- Libya Mission (3) An editorial isn’t happy with the PM’s speech to the troops in Sicily this week. “…. it’s well worth thinking about what kind of role we want our nation to have in the world, and how we want to be seen by other nations. With our presence in Afghanistan and Libya — despite whatever good those missions may have achieved — we have still clearly moved from a country best known for supplying troops for peacekeeping missions to a nation willing to ride with countries that see interventionist military missions as the way to go in international affairs. In his own way, Harper referenced that change in his speech as well: “They used to claim that in international affairs, and you’ve heard the quote many times: ‘Canada punched above its weight.’ Well, to punch above your weight, you first have to be able to punch. And that is what you have done here.” It is more than a little unsettling, and Canadians should rightfully question whether this is the direction we wish to head ….” Note to writer: without being able to engage in full combat operations (translation: being able to shoot and maybe kill if needed), peacekeepers can’t do their job fully. It’s sorta like a cop without a gun – some work is doable, but the ultimate sanction to get all sides to play nice is not there.
- 9/11 Plus Ten (1) Let’s not forget the Canadians killed in the 9/11 attack ten years ago.
- 9/11 Plus Ten (2) “On Sept. 11, 2001, Angus Watt walked into the Canadian NORAD regional headquarters at CFB Winnipeg at about 7:30 a.m., just back from a two-week leave. A career air force man, he was a brigadier general who, on that day, was the operations officer for the entire air force. Within an hour, one of his staff told him to turn on the news. A plane had struck the World Trade Centre in New York. “Of course, the first thought was ‘What a tragic accident. ‘There just didn’t seem to be any other explanation at the time.” “Then the second one hit.” Within 30 minutes, the operations centre, normally manned by a skeletal crew, was fully staffed. The secure room features display screens that monitor air traffic and connect NORAD and governments. But even with the most sophisticated tracking systems, the military officers were forced to make life-or-death decisions on incomplete information ….”
- The Leslie Report/CF Reorg CDS further refines his position on the report. “Canada’s top soldier says a report calling for personnel reductions needs further study to ensure the recommendations won’t hurt the military’s ability to carry out operations. According to media reports, Lt.-Gen. Andrew Leslie wrote a review calling for savings of $1 billion annually by reorganizing the Canadian Forces and chopping up to 11,000 personnel. Gen. Walt Natynczyk, the chief of defence staff, says while he believes it’s a strong report, he’ll need to consider the impact of reducing the number of full-time reservists or contractors hired to replace personnel sent to serve overseas. Natynczyk says he doesn’t want to implement cuts that will hurt the military’s ability to fulfil its commitments abroad. “I knew the ideas would be novel. I knew the ideas would be contentious and I accept the report,” he said. “From my point of view, it’s a very good report. It’s a question now of parsing through it. What can we do in the short-term? What needs more study? What I don’t want is to recommend a cut to the government that has a second-order effect that affects our operational capability.” ….”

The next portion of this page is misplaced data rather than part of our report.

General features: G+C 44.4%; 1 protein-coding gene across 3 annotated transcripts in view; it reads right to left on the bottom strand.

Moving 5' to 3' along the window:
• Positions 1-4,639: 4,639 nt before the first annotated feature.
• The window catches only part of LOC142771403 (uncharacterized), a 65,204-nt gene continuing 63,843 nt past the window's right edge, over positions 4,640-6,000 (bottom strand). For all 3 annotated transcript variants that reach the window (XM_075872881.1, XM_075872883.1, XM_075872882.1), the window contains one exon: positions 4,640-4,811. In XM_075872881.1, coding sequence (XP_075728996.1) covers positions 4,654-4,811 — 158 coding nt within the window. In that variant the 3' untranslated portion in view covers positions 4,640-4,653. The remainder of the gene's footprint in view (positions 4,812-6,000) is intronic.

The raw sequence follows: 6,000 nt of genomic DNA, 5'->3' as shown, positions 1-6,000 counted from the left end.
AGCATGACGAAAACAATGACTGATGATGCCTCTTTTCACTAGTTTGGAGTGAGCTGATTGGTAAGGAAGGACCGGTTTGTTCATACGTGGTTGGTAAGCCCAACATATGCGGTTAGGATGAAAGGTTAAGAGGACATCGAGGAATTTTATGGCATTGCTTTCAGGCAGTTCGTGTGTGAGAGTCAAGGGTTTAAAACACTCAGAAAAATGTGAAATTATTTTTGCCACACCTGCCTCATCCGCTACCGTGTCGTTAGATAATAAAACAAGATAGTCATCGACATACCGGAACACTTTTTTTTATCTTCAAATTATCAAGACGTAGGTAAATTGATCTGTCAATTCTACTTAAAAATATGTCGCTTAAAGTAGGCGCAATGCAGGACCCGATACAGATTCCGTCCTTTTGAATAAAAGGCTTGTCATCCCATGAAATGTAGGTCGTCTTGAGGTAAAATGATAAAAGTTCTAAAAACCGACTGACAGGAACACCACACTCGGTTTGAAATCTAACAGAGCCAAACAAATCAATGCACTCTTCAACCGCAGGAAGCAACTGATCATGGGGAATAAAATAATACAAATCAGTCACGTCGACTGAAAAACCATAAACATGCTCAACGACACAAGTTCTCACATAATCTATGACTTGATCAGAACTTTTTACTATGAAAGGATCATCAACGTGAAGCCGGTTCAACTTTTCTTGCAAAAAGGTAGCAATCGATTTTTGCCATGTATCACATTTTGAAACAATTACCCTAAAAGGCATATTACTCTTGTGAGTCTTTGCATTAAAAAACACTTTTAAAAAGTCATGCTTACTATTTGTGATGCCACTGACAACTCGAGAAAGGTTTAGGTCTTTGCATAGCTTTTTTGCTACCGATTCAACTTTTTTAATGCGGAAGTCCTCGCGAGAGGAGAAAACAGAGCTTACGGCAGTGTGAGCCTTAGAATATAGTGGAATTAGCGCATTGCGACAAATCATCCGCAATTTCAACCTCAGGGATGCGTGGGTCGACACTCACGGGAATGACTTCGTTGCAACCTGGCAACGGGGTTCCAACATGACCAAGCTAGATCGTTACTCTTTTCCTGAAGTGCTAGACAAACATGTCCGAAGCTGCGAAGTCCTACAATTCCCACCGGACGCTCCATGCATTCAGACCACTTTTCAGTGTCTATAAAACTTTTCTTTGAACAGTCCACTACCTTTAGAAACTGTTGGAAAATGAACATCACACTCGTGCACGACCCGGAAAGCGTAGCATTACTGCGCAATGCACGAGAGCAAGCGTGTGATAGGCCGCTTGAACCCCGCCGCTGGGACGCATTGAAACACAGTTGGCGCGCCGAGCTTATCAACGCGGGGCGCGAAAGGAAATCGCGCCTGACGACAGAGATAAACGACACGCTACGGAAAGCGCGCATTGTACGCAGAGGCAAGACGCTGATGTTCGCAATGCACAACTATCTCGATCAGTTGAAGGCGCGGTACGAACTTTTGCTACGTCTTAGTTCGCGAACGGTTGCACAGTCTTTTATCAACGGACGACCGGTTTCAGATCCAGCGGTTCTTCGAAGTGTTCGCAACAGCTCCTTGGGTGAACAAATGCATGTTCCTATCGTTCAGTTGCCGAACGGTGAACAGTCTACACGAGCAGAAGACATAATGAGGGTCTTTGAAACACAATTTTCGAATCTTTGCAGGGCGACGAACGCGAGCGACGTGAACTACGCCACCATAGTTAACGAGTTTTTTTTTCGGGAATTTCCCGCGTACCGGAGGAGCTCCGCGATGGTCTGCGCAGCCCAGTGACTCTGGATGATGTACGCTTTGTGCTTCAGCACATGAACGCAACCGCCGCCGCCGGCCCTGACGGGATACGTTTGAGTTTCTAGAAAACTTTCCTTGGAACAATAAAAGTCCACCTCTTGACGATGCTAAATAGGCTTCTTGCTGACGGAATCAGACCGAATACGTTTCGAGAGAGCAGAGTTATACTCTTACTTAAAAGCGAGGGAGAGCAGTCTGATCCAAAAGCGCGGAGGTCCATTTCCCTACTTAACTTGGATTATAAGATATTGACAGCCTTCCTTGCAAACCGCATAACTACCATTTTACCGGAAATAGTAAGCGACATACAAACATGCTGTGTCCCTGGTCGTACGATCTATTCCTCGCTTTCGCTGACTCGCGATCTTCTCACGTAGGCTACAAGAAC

- Afghanistan (1) A Canadian General appears to be one of several NATO types who tried to get Afghan military hospital corruption (patients having to bribe staff to food, meds) cleared up (PDF of article here if link doesn’t work). “…. (Afghan army chief of staff, Lt. Gen. Sher Mohammed) Karimi was invited to attend an Afghan shura, a traditional meeting, at the hospital with Canadian Brigadier Gen. David Neasmith, the assistant commander for army development at the NTM-A. NATO officials pressed Gen. Karimi to address the problem of staff absenteeism and missing medicine, a U.S. mentor who was present says. But Afghan hospital and army officials who attended the meeting steered the conversation away from such issues and asked for raises and promotions, the mentor says. As weeks passed without progress, the mentors say they assembled more evidence of neglect, including detailed medical charts and photos showing emaciated patients and bedsores a foot long and so deep that bones protruded from them. In an Oct. 4 document emailed by the mentors to Gen. Neasmith, they complained about the hospital’s intensive-care unit, among other issues: “The most dynamic and ill affected is the ICU, whereby favoritism, ambivalence, incompetence coupled with understaffing lead to the untimely deaths of patients daily, occasionally several times per day.” …. By mid-December (2010), Gen. Yaftali, the Afghan army’s surgeon-general, was moved out of his job without explanation—after the coalition’s commander at the time, Gen. David Petraeus, personally raised the problems at the hospital during a meeting with President Karzai, people familiar with the matter said. The hospital has seen major improvements since then ….”